Restaurants in Miami
Miami restaurants have gained worldwide acclaim for offering unique New World cuisine, also known as “Nuevo Latino” or “Floribbean,” a play on the combination of Caribbean and American culinary styles. Restaurants in Miami tend to specialize in Cuban and South American dishes, but as an international destination Miami offers plenty of award-winning international and fusion restaurants that will satisfy cravings for Chinese, Japanese, French, Middle Eastern and Italian cuisine, too.
Miami is also known for the number of nightclubs that double as restaurants, especially in South Beach. Cibo Wine Bar, located in Coral Gables, serves up authentic, rustic Italian, and also doubles as a nightlife hotspot. The stone and glass interior, complete with rustic wood finishes, makes it a sport that feels both casual and contemporary. Award-winning The Forge, open since 1969, serves a farm-to-table menu in a sumptuously decorated space with walls of hand-carved blonde wood and antique smoked mirrors. The menu boasts specialties based on Miami’s bounteous seafood, such as sea scallop ceviche, Maine lobster risotto and Florida stone crab claws, as well as fusion twists on seafood classics like miso-marinated Chilean sea bass and organic farm-raised salmon served with hazelnuts and smoked trout caviar.
Experience a little "Jamaica Mon" right in Downtown Miami, where Mama, a.k.a Carol Patricia Whyte, will welcome you with the best the islands have to offer. Open for almost a decade, Caribbean Delite serves up the finest
A steakhouse located inside the Browns Hotel, Prime One Twelve specializes in large portions of steaks and chops. The dining room has exposed brick columns and dark-wood tables and floors.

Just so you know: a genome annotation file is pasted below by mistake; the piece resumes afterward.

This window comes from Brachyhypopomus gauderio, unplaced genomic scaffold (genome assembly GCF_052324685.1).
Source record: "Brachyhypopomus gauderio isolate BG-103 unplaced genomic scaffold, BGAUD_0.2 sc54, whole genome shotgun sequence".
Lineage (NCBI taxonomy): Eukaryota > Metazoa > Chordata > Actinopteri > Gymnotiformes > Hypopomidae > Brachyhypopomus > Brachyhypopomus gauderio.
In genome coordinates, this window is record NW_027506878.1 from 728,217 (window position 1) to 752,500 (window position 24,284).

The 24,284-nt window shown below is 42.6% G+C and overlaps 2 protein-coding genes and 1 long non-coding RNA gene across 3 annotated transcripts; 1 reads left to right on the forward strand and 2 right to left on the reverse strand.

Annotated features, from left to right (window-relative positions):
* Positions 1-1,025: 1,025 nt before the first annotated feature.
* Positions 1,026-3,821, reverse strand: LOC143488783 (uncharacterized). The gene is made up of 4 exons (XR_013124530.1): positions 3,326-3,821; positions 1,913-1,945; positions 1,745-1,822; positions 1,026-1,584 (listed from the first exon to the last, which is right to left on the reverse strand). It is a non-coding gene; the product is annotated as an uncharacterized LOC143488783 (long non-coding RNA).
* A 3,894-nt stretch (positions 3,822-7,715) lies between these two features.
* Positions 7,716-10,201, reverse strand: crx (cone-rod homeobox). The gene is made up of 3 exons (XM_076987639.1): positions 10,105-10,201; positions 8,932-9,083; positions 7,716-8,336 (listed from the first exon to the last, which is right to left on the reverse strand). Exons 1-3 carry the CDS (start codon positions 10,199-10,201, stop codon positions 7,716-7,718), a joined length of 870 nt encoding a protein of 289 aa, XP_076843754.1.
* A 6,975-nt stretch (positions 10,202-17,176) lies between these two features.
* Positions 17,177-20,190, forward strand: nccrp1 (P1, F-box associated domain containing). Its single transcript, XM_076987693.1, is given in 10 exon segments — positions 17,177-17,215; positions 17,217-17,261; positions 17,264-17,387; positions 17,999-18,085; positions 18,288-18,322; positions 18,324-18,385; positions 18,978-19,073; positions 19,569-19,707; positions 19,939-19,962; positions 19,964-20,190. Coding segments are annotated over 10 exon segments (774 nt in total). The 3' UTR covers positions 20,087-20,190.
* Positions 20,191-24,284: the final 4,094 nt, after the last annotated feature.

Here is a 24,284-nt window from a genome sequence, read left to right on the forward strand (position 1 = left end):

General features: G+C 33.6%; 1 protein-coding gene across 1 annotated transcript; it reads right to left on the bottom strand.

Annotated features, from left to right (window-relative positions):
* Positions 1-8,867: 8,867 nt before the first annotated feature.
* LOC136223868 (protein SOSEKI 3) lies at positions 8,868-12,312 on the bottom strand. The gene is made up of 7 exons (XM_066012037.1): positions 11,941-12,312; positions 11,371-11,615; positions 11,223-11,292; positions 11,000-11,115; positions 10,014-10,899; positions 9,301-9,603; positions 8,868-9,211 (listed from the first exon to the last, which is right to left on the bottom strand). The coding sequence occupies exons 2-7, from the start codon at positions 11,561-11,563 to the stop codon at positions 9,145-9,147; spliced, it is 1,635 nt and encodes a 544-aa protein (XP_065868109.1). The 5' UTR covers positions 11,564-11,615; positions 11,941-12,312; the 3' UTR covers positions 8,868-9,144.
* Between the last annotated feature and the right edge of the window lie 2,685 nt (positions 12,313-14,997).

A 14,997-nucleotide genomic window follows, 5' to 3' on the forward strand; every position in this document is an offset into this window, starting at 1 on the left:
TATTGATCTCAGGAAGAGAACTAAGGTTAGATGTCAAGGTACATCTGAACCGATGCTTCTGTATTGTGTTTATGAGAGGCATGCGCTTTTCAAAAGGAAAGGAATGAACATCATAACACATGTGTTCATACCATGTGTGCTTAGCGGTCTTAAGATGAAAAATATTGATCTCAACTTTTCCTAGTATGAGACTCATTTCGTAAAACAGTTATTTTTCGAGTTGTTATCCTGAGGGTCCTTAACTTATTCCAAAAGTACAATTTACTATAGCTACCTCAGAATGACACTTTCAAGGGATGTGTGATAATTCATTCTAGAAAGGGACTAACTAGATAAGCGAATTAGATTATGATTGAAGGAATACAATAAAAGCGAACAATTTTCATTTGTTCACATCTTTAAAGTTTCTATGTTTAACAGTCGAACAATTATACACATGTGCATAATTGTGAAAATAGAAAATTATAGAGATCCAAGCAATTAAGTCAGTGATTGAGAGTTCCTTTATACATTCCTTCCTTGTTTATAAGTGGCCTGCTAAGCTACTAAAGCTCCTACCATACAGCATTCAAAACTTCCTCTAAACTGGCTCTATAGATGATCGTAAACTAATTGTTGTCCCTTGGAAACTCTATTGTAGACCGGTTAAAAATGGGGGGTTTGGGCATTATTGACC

The city's colorful design district is home to this chic Italian eatery with Euro-weird décor. Hipsters dine alongside well-heeled tourists and power brokers in an expansive and light-drenched dining area, featuring earthy colors and floor-to-ceiling windows.
Located on 27th Avenue in Little Havana, Islas Canarias has been serving authentic Cuban food to Miami’s families for 30 years. Dishes like vaca frita, crema de malanga, and ensalada de aguacate are executed with faithfulness to Cuban culinary tradition.
Established in 1971, this casual café began as a gathering place for Cuban exiles living in Little Havana. Over the decades, it has continued to serve as a social and political center for the community while also offering some of the most authentic Cuban cuisine in Miami.
This upscale fusion restaurant reflects the cultural heritage of chef and owner Jean-Paul Desmaison, who was born in Peru and trained in Europe.
Travelers stranded in Miami International Airport often take advantage of the 24-hour service they receive at the dining counter of La Carreta, an authentic Cuban restaurant on the second level of terminal D.
Chef Michelle Bernstein’s 50-seat bistro on Miami’s Upper East Side may be small in size, but it’s bold in design, featuring orange-covered booths, capiz shell chandeliers, and a deep blue floor and ceiling.
An outpost of New York’s Sushi Samba, this South Beach restaurant employs a multicultural approach to sushi, using Japanese, Peruvian, and Brazilian flavors to create unique dishes. The lively space has a club-like atmosphere that frequently attracts celebrities.